At Hilton, a new modular concept is to be trialled for rolling out the Garden Inn brand. “We believe that by offering this fast-paced construction solution, owners and investors will see returns more quickly whilst guests will continue to experience the quality and service of Hilton Garden Inn for which the brand is world renowned,” said Patrick Fitzgibbon of Hilton. The guest room and hallway modules are built in a factory in China, and assembled on site. Currenlty, Hilton has nine Garden Inns signed across the continent.

Mangalis has launched an economy brand, Yaas, to add to its previously launched Noom and Seen brands, and this will be delivered using off-site production methods, said chief executive Oliver Jacquin. “As owners are looking for faster ROI, costs and timeline control with more sustainable designs, modular construction is obviously a natural fit. Our solutions allow building in a controlled environment and reduce costs and waste.” The first Yaas is promised for Dakar in the first half of 2015.

David Harper, head of property services at Hotel Partners Africa, was confident of the region’s future growth. He told Hotel Analyst: “I think that there will be a very minor hiccup in hotel development in West Africa based on Ebola, assuming the outbreak runs along the usual lines, where in about three months’ time it is no longer making news. Hotels in the region are finding trading has been adversely impacted – indeed occupancies in parts of Lagos are down 15% this year compared with last, as a direct result on companies advising their staff not to travel to the region.

“The worst of course is that “West Africa” can be quite wide, and countries that are completely unaffected (Ghana & Cape Verde to name two) are still seeing business drop as people think these are affected areas. I even had someone say they could not do business in Rwanda as it was so close to the affected area.

“However we expect that overall development in the region will be largely unaffected. The usual problems of delays, finance and clean title are more significant barriers to development than Ebola in the longer term.”


HA Perspective [by Chris Bown]: Africa may be a continent with great opportunities, but right now it is the source of a big problem – Ebola. The disease emanates from one of the continent’s poorest countries, and internationally, there are accusations that the plight of Sierra Leone has been too long ignored, as it struggles to deal with the outbreak of the killing disease.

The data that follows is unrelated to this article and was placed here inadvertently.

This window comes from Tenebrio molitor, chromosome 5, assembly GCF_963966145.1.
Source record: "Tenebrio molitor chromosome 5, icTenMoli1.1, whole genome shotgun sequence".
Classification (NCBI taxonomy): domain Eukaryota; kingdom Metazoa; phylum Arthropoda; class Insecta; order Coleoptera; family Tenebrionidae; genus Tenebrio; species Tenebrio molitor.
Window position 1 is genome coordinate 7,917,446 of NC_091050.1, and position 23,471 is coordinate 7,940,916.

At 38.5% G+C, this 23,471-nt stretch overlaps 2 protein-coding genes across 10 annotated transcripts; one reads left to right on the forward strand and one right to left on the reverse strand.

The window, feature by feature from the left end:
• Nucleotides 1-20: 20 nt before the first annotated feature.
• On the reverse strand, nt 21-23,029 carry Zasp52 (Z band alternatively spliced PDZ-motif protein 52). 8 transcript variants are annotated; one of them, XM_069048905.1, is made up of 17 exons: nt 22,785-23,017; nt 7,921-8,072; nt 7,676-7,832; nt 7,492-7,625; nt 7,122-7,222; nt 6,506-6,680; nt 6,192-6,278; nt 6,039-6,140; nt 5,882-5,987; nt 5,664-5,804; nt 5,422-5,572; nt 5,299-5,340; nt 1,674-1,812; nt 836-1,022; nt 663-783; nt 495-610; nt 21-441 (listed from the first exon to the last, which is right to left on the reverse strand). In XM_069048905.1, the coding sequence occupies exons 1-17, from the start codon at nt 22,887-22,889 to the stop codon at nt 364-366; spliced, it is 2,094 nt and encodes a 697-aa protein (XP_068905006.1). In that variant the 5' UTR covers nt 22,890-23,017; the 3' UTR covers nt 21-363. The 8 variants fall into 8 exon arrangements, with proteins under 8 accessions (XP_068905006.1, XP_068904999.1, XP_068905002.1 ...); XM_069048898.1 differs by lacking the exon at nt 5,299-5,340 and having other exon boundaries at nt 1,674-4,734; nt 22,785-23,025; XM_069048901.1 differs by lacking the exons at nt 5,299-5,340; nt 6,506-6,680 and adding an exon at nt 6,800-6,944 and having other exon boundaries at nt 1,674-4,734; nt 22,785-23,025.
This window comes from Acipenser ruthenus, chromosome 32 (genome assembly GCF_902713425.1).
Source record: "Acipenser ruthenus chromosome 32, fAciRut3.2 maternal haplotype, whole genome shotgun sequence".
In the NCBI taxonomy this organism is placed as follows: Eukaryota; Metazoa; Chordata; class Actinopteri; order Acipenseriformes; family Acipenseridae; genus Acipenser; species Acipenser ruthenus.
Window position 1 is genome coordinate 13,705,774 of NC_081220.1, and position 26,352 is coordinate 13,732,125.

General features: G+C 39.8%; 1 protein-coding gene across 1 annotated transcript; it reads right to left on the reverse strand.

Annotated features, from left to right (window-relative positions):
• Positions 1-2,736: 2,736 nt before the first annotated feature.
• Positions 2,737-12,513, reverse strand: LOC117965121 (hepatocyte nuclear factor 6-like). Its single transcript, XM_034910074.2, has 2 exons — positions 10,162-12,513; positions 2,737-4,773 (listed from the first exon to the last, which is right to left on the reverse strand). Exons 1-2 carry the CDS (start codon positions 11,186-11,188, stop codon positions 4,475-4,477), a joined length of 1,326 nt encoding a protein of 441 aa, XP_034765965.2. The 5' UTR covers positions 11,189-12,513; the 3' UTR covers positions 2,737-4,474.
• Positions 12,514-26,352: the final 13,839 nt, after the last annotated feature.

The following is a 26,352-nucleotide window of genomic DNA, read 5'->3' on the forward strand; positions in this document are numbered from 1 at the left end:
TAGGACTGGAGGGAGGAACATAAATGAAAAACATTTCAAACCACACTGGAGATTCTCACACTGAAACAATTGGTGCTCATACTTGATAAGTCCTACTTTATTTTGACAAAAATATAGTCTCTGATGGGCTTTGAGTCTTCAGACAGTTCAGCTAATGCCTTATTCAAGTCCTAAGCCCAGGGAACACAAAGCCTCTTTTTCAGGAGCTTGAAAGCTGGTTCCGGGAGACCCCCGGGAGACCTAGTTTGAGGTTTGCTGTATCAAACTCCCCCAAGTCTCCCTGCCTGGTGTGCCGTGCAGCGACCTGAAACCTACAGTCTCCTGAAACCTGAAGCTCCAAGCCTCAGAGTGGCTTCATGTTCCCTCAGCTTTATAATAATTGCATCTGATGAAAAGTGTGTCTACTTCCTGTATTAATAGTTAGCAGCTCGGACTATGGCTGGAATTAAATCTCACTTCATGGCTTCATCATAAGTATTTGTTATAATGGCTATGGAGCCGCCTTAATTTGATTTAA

Ironically, it may be that the appearance of cases in the West that will wake the international community up to the importance of supporting the control of the outbreak in Africa. A UK conference recently revealed that practical help on the ground, ahead of pledges of cash, is needed, and fast.

With the Ebola threat contained, the continent’s economies can resume their advance. The international brands are already making headway into countries such as oil-rich Nigeria, and appear to have just cracked entry into the Ethiopian market. What will be interesting to see is how they compete with home-grown offerings from companies such as Mangalis. Brand awareness among the locals is currently low, so the first mover will have the advantage.

[Additional comment by Andrew Sangster]: There has been a significant sell-off of travel-related shares in the past few weeks as investors worried that we are facing another SARS-like episode.

The good news is that the demand for travel in West Africa is much smaller than in the Far East and therefore, if the outbreak is contained, the economic impact to global businesses will be minimal.

The wider fear is that any sign of Ebola spreading into developed countries will cause a disproportionate response from travellers and see a significant volume of trips cancelled.

A short statement by Marriott in early October that it was “reinforcing existing global protocols” regarding disease outbreak led to a further sell-off of hotel stocks. And increasing media hype is hardly calming investor fears.

History has shown, however, that the travel industry is quick to recover from short-term blips. Assuming the world does not suffer from a Hollywood-scripted pandemic, Ebola will not leave a lasting impact. There is every sign that Africa will soon be better known as one of the world’s economic growth stories.